Career Stories

Gemma Linehen, Apprentice Mechanic, Cork

Gemma Linehan pictured in CIT, Cork where she is studying as an apprentice mechanic. Pic Daragh Mc Sweeney/Provision
Pic Daragh Mc Sweeney/Provision

My name is Gemma Linehan and I’m currently a student in Cork Education Training Centre in Bishopstown. Im serving my time just outside Mallow, in a garage, Ballyhass Motors, with my father. I am on phase 7 (fourth year) of my apprenticeship training to become a Motor Mechanic. Almost there! It all began when I was younger, seeing my grandfather and father having such dedication and interest, so determined, so much passion, that it always made me wonder what it was like to have a job that was completely different.

That every day you are learning something new, not just a job where you turn around in the morning and think to yourself “ugh work in the morning”, instead a job that I also felt passion for.

 

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tradeswoman mechanic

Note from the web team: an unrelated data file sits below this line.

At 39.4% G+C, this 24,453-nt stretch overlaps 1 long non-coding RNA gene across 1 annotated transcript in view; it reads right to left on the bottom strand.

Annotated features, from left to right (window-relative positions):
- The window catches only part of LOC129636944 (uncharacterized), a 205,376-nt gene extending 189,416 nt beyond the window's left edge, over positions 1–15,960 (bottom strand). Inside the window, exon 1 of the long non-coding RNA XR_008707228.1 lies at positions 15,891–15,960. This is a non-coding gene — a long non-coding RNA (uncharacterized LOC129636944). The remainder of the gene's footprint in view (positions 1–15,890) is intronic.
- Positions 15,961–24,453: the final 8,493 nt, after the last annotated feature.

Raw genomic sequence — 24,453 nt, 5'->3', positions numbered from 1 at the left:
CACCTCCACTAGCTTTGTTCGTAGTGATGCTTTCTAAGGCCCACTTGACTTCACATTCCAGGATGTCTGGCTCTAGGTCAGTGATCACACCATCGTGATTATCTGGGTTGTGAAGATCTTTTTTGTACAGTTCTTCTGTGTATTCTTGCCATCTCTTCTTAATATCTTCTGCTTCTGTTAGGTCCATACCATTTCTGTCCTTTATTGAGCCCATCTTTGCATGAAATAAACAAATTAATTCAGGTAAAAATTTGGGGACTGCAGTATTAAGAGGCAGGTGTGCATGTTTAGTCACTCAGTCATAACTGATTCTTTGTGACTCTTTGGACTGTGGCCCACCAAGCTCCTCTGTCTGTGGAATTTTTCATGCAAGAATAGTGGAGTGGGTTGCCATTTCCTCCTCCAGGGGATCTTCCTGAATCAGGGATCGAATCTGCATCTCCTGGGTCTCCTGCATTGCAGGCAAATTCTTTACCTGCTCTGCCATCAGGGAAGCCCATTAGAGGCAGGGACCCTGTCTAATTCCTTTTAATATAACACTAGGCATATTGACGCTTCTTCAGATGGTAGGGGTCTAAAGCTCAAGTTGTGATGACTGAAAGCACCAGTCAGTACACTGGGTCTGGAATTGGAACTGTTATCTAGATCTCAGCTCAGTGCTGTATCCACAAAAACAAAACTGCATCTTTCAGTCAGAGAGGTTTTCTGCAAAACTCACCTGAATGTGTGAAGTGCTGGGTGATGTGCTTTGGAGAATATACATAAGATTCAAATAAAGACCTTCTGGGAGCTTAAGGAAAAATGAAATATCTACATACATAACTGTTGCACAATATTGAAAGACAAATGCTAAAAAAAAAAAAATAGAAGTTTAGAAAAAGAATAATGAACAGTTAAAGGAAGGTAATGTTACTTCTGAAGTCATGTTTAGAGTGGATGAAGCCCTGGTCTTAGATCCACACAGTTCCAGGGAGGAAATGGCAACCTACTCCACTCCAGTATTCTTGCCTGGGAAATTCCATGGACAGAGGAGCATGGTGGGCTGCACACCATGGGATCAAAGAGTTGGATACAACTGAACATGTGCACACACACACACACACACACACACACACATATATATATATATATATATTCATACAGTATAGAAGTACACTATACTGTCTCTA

When I was younger I use to take part in hot rod racing, and that’s where I felt all the interest come in, and in secondary school I found myself helping my father out in the garage a lot more. I wasn’t doing jobs too elaborate, I was just changing tyres and other basic jobs around the garage. Every day was a different day in the workshop, learning something new every day, changing what skills you use every day, meeting someone new every day! I found that I really enjoyed working with my hands rather than sitting in an office or a classroom for the day because I am the sort of girl that likes to keep on my feet and move around. One day when I came home from school I was with my father, and a woman came looking for us to fix a problem in her car. Little did I know that she was working with Cork training centre. My father starting talking to her. She found it rare that a girl would be helping her father out in the garage, and started to ask me questions about cars, and if I enjoyed working with them. She mentioned that she worked there, and asked if I would like to study more about cars in the centre, and then went through the way college worked. At first I was shocked at the offer, and was not sure what to think because I knew that there were not many women in this line of work. But as I thought about it more and more, I felt it was a good idea to try to get in to this line of work, because I enjoyed doing it and it’s what I wanted. I felt that just because there are a lot more men doing it than women, doesn’t mean women shouldn’t be able for it.